Our website use cookies to improve and personalize your experience and to display advertisements (if any). Our website may also include cookies from third parties like Google Adsense, Google Analytics, and Youtube. By using the website, you consent to the use of cookies.

China deletes 1.4 million social media posts in crackdown on ‘self-media’ accounts

China deletes 1.4 million social media posts in crackdown on ‘self-media’ accounts

CHINA'S cyberspace regulator said 1.4 million social media posts have been deleted following a two-month probe into alleged misinformation, illegal profiteering, and impersonation of state officials, among other "pronounced problems". The Cyberspace Administration of China (CAC) said in a statement on Friday it had closed 67,000 social media accounts and deleted hundreds of thousands of posts between March 10 and May 22 as part of a broader "rectification" campaign. Since 2021, China has targeted billions of social media accounts in a bid to "clean" its cyberspace and make it easier for authorities to control. The latest crackdown targeted accounts on…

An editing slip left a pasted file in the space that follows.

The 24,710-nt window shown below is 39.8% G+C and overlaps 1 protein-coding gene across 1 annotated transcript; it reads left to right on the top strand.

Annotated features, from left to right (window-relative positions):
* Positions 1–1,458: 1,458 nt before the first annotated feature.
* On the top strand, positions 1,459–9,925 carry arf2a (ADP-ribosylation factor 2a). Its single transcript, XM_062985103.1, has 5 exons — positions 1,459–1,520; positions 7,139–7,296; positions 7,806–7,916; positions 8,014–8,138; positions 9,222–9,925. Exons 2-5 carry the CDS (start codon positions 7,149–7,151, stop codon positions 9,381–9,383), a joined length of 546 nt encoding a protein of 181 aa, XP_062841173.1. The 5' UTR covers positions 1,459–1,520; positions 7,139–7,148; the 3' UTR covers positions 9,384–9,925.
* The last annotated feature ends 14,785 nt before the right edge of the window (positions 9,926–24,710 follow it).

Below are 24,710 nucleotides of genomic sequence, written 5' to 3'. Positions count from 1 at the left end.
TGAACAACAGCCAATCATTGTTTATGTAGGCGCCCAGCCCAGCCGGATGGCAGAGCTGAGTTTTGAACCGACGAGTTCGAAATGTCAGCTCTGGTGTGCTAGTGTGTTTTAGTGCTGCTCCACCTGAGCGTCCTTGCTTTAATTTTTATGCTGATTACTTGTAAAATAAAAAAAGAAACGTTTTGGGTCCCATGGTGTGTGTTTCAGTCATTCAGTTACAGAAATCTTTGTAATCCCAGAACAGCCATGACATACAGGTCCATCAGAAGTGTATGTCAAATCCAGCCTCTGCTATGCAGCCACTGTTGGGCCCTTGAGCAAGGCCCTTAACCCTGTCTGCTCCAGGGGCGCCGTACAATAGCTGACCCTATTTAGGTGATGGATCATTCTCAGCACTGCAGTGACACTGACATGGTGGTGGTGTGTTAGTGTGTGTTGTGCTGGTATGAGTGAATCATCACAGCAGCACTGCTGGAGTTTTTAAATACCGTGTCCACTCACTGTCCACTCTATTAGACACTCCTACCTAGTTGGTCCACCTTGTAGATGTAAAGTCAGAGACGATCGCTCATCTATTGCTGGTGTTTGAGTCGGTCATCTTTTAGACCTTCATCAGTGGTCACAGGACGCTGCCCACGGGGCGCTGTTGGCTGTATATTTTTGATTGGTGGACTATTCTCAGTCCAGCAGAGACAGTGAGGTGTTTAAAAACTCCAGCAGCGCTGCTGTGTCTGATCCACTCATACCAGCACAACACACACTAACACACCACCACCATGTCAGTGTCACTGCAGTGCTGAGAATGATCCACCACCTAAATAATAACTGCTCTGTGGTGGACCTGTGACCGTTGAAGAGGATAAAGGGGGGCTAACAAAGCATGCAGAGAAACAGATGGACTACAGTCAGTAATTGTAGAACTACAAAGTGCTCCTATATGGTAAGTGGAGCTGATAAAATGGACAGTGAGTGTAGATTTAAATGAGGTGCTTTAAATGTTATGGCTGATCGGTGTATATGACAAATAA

Read More
Some Israeli Arabs, Jerusalem Palestinians wary of coronavirus vaccine

Some Israeli Arabs, Jerusalem Palestinians wary of coronavirus vaccine

AS Israel leads the world in the rate of coronavirus vaccination, some of its Arab citizens and Palestinians in annexed East Jerusalem are regarding the shot with suspicion. In what officials see as a result of misinformation about possible side-effects or supposed malicious properties, turnout for vaccines has been low among Arabs, who make up 21% of Israel's population, and Jerusalem Palestinians. "I will not be vaccinated because I don't know what is in there. No one explained it to me," said Marouf Alyino of East Jerusalem. "Everyone is looking at Facebook and social media, where we hear about someone…
Read More
Misinformation could prompt people to turn against COVID-19 vaccines – study

Misinformation could prompt people to turn against COVID-19 vaccines – study